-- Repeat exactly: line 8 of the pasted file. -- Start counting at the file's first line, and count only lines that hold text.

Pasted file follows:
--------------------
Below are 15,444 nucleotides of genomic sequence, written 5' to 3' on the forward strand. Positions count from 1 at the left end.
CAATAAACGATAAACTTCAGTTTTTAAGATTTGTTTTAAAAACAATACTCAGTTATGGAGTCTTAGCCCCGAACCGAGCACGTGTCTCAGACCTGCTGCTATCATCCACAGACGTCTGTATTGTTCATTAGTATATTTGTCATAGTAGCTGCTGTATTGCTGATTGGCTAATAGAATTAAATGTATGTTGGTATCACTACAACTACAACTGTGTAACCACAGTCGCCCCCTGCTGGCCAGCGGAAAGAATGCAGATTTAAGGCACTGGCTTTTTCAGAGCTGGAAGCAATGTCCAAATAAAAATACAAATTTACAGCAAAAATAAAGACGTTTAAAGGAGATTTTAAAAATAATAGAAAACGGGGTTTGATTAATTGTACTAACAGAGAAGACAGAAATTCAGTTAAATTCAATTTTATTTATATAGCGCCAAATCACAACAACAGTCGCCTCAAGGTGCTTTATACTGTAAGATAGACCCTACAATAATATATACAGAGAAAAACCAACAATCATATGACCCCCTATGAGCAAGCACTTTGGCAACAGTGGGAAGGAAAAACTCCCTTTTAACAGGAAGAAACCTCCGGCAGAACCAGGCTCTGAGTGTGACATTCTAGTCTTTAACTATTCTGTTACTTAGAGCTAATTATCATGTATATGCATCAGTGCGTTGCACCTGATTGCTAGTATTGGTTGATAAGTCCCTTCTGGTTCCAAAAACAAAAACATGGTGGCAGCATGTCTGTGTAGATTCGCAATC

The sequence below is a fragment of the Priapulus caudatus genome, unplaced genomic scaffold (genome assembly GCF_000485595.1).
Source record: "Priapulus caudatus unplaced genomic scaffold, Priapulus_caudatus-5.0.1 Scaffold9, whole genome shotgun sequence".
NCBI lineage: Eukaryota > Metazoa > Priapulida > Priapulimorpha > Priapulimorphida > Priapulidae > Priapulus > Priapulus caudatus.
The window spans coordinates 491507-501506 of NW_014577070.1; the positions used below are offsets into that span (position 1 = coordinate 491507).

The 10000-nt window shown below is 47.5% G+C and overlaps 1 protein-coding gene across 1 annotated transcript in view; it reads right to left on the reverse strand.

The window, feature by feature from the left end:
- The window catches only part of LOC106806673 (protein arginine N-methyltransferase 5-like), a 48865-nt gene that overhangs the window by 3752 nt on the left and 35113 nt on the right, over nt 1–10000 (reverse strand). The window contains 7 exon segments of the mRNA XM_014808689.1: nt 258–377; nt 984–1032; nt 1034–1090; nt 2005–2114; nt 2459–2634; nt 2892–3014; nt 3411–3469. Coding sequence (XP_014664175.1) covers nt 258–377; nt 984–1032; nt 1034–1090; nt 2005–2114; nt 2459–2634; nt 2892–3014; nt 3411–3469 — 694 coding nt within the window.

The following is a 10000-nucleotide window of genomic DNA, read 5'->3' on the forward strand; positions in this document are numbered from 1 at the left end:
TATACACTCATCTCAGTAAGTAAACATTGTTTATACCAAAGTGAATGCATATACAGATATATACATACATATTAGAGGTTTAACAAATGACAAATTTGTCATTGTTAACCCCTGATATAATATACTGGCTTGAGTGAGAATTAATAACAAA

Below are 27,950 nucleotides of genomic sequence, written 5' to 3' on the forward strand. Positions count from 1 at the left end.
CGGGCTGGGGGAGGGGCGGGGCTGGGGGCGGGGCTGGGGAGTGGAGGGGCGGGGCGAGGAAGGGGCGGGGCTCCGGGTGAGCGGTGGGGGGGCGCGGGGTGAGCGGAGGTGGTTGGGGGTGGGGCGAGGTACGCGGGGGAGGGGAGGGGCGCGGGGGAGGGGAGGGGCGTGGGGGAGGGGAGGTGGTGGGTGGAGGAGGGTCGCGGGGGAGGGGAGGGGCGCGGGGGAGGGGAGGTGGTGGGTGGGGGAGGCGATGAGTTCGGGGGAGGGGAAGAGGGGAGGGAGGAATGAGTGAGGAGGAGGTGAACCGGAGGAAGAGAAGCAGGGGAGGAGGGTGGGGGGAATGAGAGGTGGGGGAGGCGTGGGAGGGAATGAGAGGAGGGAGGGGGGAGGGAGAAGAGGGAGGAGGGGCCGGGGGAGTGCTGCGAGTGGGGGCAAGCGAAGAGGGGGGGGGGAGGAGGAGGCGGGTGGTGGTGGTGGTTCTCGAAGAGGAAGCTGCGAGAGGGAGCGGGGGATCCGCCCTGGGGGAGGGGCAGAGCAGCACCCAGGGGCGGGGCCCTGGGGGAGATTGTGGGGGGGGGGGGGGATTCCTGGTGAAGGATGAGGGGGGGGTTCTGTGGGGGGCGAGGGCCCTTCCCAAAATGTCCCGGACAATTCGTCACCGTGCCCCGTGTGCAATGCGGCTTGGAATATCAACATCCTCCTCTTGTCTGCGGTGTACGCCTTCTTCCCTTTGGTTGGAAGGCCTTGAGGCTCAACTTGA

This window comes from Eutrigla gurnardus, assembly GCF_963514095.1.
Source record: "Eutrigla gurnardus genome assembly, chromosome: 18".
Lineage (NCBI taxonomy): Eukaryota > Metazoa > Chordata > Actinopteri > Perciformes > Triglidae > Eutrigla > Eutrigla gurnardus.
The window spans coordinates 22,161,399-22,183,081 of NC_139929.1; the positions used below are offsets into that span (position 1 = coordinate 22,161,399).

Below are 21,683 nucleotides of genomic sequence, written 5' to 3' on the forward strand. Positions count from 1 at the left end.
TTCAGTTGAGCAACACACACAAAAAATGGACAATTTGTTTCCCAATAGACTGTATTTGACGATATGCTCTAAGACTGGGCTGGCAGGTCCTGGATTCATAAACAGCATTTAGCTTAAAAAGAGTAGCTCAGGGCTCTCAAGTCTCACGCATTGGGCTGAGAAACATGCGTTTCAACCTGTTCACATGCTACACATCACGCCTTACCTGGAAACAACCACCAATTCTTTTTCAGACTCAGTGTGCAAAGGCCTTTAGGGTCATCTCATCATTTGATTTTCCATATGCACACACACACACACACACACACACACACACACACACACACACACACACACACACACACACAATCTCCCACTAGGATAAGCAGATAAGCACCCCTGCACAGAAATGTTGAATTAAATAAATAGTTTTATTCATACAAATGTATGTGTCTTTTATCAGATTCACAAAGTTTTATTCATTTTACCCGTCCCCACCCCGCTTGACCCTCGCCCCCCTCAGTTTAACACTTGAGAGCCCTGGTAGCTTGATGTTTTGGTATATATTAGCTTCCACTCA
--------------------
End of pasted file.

The window, feature by feature from the left end: